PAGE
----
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2018/06 – Institut du développement durable et des relations internationales (IDDRI); Author(s): Andreas Rüdiger, et al. - Details

This report seeks to draw upon the composite lessons learned at domestic and subnational levels and aims to respond to three fundamental questions facing policymakers and stakeholders at national and subnational levels:
• Why do we need strong national climate governance frameworks and how do we get there?
• What are the key ingredients for an effective national climate governance framework?
• What are the linkages and resulting chal - lenges arising from the links between national and multinational governance frameworks?

Climate Change: A Threat to Child Food Security in the Indian Sundarbans

17 Jul 2018
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2018/06 – Institute of Development Studies (IDS), Brighton; Future Health Systems Issue Brief 1; Author(s): Upasona Ghosh, Shibaji Bose - Details

The Sundarbans, the mangrove forest delta shared both by India and Bangladesh, is among the worst hit regions of climate change in the world. Even though food insecurities due to climate change are felt across the region, the distribution of vulnerabilities is largely uneven depending upon existing climatic and social intersections.Within the context of socio-cultural and political dynamics, and rapid globalization, efforts to respond to, mitigate, or adapt to climate change needs to address issues of equity and social justice, posing both challenges and opportunities.

Syrian Refugee Children in the Middle East and Europe - Integrating the Young and Exiled

17 Jul 2018
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2018/07 – Department of Society and Globalisation, Roskilde University (RUC); Routledge Studies in Middle Eastern Society; Editor(s): Michelle Pace, Somdeep Sen - Details

The book is premised on the underlying conception of refugee children as not merely a vulnerable contingent of the displaced Syrian population, but one that possesses a certain agency for change and progress. In this vein, the various contributions aim to not just de-securitize the ‘conversation’ on migration that frequently centres on the presumed insecurity that refugees personify. They also de-securitize the figure and image of the refugee. Through the stories of the youngest and most vulnerable, they demonstrate that refugee children are not mere opaque figures on whom we project our insecurities. Instead, they embody potentials and opportunities for progress that we need to nurture, as young refugees find themselves compelled to both negotiate the practical realities of a life in exile, and situate themselves in changing and unfamiliar socio-cultural contexts. Drawing on extensive field research, this edited volume points in the direction of a new rights based framework which will safeguard the future of these children and their well-being.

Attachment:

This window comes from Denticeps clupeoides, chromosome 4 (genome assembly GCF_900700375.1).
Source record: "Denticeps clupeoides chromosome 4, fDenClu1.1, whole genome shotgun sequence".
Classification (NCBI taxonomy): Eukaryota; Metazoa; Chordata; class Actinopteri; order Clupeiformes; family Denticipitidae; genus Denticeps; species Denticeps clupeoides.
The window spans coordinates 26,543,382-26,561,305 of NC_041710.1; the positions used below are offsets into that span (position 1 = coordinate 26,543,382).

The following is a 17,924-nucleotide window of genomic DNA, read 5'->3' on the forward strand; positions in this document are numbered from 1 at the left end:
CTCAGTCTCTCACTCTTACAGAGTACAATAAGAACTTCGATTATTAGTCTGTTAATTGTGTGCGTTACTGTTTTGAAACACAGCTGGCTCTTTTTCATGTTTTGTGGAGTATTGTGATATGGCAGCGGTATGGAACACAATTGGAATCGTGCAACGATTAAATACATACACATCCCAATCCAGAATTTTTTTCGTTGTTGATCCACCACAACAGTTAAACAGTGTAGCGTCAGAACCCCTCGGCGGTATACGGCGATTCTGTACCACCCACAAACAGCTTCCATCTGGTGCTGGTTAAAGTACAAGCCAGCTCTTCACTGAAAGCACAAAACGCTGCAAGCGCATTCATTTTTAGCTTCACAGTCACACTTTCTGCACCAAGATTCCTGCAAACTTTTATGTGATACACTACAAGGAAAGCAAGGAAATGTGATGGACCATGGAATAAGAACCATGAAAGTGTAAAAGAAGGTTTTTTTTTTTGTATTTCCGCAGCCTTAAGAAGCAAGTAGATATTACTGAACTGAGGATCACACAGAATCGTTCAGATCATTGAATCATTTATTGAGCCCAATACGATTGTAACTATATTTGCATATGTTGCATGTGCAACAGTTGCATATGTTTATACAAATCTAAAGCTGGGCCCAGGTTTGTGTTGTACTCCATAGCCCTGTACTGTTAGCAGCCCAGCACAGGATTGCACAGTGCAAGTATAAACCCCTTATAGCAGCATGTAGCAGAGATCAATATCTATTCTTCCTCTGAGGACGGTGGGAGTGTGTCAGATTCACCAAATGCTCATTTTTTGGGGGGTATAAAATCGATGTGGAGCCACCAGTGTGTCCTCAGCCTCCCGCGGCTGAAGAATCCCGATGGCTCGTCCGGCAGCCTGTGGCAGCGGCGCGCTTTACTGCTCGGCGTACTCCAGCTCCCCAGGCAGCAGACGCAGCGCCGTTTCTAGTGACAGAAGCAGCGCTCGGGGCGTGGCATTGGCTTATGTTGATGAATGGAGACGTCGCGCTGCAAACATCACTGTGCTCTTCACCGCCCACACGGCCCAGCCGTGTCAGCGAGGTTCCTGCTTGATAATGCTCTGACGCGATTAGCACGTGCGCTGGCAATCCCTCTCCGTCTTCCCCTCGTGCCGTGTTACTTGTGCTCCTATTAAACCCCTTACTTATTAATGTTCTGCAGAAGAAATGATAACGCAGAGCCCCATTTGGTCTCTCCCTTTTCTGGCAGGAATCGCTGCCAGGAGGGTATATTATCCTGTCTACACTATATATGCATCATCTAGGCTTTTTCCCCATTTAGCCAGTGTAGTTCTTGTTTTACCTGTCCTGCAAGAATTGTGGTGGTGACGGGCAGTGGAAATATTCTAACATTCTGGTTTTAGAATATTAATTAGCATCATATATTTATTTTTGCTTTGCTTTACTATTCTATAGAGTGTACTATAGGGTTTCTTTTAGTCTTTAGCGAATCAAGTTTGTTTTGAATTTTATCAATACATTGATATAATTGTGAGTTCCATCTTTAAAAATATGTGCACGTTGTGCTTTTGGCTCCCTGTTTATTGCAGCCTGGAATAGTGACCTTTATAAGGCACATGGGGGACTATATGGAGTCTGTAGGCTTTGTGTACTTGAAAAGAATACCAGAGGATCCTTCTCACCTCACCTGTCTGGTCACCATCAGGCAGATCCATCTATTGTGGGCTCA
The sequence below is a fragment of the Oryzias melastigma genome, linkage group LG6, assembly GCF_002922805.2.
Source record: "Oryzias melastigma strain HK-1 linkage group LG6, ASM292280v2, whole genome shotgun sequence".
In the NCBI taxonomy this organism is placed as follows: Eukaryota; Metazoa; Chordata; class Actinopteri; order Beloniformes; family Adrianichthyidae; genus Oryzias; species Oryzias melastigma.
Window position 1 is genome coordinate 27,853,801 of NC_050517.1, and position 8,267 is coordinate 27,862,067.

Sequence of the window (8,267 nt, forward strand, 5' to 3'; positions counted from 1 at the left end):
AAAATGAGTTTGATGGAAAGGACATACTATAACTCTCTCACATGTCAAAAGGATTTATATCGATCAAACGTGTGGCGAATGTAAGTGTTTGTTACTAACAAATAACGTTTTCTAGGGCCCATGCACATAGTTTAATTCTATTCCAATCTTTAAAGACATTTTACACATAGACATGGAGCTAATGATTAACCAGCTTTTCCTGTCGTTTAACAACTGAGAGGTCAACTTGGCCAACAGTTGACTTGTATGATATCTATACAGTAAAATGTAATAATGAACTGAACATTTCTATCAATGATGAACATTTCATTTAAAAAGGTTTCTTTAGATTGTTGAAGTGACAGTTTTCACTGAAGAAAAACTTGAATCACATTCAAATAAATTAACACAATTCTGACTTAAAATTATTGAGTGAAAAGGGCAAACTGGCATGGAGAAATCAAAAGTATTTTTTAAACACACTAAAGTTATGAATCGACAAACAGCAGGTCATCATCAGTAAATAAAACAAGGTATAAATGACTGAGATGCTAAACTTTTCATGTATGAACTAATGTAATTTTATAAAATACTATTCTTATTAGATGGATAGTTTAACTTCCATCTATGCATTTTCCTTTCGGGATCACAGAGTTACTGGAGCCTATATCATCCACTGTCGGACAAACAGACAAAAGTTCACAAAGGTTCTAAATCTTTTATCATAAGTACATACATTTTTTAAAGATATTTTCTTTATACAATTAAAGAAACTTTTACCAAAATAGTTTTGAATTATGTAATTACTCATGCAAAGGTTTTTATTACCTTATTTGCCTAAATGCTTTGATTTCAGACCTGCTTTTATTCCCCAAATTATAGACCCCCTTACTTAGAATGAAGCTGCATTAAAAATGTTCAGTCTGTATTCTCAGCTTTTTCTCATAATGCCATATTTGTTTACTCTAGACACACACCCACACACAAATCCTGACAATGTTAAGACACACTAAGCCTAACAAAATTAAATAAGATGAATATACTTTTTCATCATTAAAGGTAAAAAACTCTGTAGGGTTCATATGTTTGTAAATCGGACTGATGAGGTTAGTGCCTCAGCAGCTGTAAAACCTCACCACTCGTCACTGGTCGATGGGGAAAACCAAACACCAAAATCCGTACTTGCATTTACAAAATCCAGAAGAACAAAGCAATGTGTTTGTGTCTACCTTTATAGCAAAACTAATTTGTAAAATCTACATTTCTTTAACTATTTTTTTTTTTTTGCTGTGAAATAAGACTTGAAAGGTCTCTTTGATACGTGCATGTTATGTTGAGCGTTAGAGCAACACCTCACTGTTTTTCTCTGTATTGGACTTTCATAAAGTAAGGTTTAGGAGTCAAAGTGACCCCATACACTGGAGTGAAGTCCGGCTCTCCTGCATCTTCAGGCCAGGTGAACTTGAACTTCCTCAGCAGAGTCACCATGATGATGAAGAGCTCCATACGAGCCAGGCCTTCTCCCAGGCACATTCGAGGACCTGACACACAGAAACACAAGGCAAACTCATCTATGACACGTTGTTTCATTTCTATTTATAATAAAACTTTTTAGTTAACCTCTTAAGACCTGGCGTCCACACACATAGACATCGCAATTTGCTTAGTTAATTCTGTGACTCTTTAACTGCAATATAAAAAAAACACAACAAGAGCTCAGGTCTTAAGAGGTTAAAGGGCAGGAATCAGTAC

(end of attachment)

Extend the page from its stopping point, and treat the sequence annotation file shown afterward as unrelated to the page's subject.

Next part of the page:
What Politics? Youth and Political Engagement in Africa

17 Jul 2018
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2018/05 – Nordic Africa Institute (NAI); book; Author(s): Elina Oinas, et al. (Ed.) - Details

What Politics? Youth and Political Engagement in Africa examines the diverse experiences of being young in today’s Africa. It offers new perspectives to the roles and positions young people take to change their life conditions both within and beyond the formal political structures and institutions. The contributors represent several social science disciplines, and provide well-grounded qualitative analyses of young people’s everyday engagements by critically examining dominant discourses of youth, politics and ideology. Despite focusing on Africa, the book is a collective effort to better understand what it is like to be young today, and what the making of tomorrow’s yesterday means for them in personal and political terms.